Supplemental Suffering

By Josie Glausiusz|Thursday, May 01, 2003
Ephedra, a weight-loss stimulant linked to the recent death of Baltimore Orioles pitcher Steve Bechler, is not the only dietary supplement with potentially lethal effects. Physician and toxicologist Mary Palmer of George Washington University analyzed 2,332 calls to poison-control centers in the United States from individuals who had taken supplements.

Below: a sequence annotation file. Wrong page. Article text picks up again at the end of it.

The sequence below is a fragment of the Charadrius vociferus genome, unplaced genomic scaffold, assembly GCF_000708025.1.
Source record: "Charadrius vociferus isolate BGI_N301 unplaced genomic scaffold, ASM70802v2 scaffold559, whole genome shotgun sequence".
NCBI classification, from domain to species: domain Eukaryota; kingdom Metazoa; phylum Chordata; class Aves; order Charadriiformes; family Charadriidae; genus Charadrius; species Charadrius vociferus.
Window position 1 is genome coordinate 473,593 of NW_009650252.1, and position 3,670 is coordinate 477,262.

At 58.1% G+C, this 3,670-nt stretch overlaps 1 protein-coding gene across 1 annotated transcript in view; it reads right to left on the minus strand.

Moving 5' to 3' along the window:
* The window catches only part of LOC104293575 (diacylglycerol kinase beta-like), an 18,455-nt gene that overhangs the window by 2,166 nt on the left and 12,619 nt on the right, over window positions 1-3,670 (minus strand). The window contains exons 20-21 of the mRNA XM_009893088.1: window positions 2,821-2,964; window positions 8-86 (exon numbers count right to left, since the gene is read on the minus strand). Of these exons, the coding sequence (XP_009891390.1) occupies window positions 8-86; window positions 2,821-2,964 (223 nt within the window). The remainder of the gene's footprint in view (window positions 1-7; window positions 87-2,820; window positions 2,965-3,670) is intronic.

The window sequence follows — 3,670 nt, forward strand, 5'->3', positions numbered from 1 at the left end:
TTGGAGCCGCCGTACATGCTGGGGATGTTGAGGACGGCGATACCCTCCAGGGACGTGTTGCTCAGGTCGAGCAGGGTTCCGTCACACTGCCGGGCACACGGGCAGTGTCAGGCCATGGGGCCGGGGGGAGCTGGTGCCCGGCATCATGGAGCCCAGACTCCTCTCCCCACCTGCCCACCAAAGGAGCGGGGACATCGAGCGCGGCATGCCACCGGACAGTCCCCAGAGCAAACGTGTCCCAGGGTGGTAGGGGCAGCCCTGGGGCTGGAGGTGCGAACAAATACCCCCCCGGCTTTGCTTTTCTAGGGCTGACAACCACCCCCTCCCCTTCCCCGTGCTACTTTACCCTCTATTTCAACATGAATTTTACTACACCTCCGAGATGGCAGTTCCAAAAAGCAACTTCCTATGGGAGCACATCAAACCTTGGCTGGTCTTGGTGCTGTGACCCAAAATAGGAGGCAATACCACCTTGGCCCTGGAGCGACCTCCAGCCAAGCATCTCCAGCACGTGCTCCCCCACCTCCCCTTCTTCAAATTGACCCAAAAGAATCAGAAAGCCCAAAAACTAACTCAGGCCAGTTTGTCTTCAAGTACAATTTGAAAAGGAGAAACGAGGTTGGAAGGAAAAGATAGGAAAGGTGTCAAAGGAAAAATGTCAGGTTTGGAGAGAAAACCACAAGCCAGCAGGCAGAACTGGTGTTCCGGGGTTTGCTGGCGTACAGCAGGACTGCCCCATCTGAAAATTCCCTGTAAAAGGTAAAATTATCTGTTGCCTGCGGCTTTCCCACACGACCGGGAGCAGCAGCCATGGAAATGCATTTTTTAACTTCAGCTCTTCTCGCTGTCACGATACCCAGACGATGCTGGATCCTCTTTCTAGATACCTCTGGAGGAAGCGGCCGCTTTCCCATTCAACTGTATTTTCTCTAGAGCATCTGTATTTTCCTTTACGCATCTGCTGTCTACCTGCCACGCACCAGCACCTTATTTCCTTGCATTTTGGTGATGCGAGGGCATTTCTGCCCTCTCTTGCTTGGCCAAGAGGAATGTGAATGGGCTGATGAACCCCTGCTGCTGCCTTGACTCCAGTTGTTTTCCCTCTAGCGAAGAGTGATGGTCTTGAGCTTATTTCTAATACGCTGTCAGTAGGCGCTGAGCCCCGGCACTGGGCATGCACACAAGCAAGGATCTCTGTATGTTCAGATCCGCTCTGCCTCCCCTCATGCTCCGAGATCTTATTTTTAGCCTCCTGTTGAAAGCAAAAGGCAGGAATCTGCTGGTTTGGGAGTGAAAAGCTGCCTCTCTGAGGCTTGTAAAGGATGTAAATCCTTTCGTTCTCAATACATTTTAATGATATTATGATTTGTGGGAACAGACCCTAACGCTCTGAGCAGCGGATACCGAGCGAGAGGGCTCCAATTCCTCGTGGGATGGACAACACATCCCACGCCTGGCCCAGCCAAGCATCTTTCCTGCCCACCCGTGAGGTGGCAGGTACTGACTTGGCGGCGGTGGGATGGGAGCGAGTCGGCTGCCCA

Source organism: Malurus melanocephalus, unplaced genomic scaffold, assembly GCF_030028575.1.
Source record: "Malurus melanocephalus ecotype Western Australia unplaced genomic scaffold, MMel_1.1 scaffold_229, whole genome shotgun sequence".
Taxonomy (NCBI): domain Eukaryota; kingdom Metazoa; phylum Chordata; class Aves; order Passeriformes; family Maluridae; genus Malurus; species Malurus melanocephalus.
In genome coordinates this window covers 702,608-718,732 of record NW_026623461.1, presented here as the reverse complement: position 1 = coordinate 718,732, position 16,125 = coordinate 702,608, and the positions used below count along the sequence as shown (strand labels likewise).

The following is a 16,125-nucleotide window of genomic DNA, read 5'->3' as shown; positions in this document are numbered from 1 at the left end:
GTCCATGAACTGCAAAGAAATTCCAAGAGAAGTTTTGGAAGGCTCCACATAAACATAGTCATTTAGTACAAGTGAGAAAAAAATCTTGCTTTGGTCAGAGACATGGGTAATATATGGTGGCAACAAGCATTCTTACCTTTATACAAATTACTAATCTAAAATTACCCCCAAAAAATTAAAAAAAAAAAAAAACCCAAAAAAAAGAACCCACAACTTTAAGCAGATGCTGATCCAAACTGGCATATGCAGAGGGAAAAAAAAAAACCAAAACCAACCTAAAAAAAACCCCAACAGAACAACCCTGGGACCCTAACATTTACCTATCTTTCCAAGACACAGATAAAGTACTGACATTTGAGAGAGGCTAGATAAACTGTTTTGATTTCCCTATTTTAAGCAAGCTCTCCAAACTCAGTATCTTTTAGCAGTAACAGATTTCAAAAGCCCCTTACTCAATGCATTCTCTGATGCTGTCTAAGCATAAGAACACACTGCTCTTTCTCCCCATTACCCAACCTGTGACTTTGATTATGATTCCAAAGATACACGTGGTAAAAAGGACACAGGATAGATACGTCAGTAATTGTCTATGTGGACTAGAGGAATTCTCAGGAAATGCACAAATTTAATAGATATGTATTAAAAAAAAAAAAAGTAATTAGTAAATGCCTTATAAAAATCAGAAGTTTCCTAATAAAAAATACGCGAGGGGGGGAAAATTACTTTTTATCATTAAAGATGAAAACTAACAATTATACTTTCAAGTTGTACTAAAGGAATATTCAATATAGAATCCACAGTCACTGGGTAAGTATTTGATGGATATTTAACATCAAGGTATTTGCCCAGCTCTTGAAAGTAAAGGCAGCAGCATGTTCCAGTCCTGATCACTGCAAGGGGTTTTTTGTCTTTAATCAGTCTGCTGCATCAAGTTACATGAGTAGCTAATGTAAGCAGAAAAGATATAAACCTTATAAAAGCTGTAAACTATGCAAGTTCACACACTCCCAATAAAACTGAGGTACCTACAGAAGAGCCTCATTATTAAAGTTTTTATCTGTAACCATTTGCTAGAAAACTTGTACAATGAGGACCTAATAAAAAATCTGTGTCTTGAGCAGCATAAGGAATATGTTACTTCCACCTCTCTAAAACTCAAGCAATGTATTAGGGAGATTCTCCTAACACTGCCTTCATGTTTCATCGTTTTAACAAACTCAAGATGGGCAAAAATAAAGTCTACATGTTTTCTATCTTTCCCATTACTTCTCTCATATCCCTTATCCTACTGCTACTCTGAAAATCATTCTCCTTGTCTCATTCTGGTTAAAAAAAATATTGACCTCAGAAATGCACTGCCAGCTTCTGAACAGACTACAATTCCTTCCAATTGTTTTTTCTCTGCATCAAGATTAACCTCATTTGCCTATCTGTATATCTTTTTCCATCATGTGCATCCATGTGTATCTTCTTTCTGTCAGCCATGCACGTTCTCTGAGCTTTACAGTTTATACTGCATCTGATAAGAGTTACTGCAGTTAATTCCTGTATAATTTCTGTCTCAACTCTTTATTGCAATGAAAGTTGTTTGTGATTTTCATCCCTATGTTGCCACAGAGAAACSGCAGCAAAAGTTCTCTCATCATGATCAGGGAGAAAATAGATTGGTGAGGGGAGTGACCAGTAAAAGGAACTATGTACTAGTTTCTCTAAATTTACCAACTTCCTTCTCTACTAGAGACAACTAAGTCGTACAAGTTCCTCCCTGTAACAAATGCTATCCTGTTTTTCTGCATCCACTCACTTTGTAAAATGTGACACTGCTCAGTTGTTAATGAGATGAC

Among those who reported health problems, one-third of the symptoms were severe, including heart attacks, seizures, liver failure, bleeding, and coma. The substances most frequently associated with such side effects were St. John's wort, ginseng, guarana, chromium, melatonin, and zinc; the worst offender was the herb mahuang, an Asian form of ephedra. Despite the claimed and unintended medical effects of these supplements, there are no laws controlling their sale. "I would love it if people would get active and at minimum demand that there be a registration process so adverse events could be associated and retrieved," Palmer says.

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